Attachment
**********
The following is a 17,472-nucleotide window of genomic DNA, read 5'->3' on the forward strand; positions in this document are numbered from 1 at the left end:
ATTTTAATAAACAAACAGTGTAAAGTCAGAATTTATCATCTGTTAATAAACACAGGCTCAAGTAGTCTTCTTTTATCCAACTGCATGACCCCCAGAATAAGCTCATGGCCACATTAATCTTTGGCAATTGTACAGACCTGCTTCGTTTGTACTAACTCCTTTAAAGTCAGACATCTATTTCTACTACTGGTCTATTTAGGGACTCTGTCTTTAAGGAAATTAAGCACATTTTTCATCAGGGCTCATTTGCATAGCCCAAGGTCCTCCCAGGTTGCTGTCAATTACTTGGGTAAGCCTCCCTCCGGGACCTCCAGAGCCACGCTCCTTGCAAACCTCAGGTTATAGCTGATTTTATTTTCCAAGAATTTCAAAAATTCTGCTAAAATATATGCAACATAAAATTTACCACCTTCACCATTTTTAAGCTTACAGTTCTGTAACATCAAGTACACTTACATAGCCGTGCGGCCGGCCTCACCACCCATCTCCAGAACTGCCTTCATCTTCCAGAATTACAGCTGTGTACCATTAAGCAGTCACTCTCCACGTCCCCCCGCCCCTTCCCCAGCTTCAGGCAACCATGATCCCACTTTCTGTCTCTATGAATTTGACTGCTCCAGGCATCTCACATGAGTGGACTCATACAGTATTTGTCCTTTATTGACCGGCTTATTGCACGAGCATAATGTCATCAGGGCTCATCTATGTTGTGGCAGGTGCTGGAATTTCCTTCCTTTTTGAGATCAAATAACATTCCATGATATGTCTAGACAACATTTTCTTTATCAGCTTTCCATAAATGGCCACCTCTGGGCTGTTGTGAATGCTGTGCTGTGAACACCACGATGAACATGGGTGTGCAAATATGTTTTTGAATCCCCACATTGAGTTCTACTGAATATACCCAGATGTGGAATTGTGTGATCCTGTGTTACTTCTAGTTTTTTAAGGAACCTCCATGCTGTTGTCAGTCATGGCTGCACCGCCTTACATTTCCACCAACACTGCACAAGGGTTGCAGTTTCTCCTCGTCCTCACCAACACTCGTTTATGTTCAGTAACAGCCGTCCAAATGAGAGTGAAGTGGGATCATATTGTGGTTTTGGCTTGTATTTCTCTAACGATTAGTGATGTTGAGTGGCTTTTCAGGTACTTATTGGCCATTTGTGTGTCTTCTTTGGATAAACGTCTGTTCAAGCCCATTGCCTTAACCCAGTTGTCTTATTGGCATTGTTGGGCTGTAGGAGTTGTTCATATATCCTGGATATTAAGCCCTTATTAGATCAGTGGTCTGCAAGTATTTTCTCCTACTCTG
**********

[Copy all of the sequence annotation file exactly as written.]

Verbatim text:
The following is a 17,472-nucleotide window of genomic DNA, read 5'->3' on the forward strand; positions in this document are numbered from 1 at the left end:
ATTTTAATAAACAAACAGTGTAAAGTCAGAATTTATCATCTGTTAATAAACACAGGCTCAAGTAGTCTTCTTTTATCCAACTGCATGACCCCCAGAATAAGCTCATGGCCACATTAATCTTTGGCAATTGTACAGACCTGCTTCGTTTGTACTAACTCCTTTAAAGTCAGACATCTATTTCTACTACTGGTCTATTTAGGGACTCTGTCTTTAAGGAAATTAAGCACATTTTTCATCAGGGCTCATTTGCATAGCCCAAGGTCCTCCCAGGTTGCTGTCAATTACTTGGGTAAGCCTCCCTCCGGGACCTCCAGAGCCACGCTCCTTGCAAACCTCAGGTTATAGCTGATTTTATTTTCCAAGAATTTCAAAAATTCTGCTAAAATATATGCAACATAAAATTTACCACCTTCACCATTTTTAAGCTTACAGTTCTGTAACATCAAGTACACTTACATAGCCGTGCGGCCGGCCTCACCACCCATCTCCAGAACTGCCTTCATCTTCCAGAATTACAGCTGTGTACCATTAAGCAGTCACTCTCCACGTCCCCCCGCCCCTTCCCCAGCTTCAGGCAACCATGATCCCACTTTCTGTCTCTATGAATTTGACTGCTCCAGGCATCTCACATGAGTGGACTCATACAGTATTTGTCCTTTATTGACCGGCTTATTGCACGAGCATAATGTCATCAGGGCTCATCTATGTTGTGGCAGGTGCTGGAATTTCCTTCCTTTTTGAGATCAAATAACATTCCATGATATGTCTAGACAACATTTTCTTTATCAGCTTTCCATAAATGGCCACCTCTGGGCTGTTGTGAATGCTGTGCTGTGAACACCACGATGAACATGGGTGTGCAAATATGTTTTTGAATCCCCACATTGAGTTCTACTGAATATACCCAGATGTGGAATTGTGTGATCCTGTGTTACTTCTAGTTTTTTAAGGAACCTCCATGCTGTTGTCAGTCATGGCTGCACCGCCTTACATTTCCACCAACACTGCACAAGGGTTGCAGTTTCTCCTCGTCCTCACCAACACTCGTTTATGTTCAGTAACAGCCGTCCAAATGAGAGTGAAGTGGGATCATATTGTGGTTTTGGCTTGTATTTCTCTAACGATTAGTGATGTTGAGTGGCTTTTCAGGTACTTATTGGCCATTTGTGTGTCTTCTTTGGATAAACGTCTGTTCAAGCCCATTGCCTTAACCCAGTTGTCTTATTGGCATTGTTGGGCTGTAGGAGTTGTTCATATATCCTGGATATTAAGCCCTTATTAGATCAGTGGTCTGCAAGTATTTTCTCCTACTCTG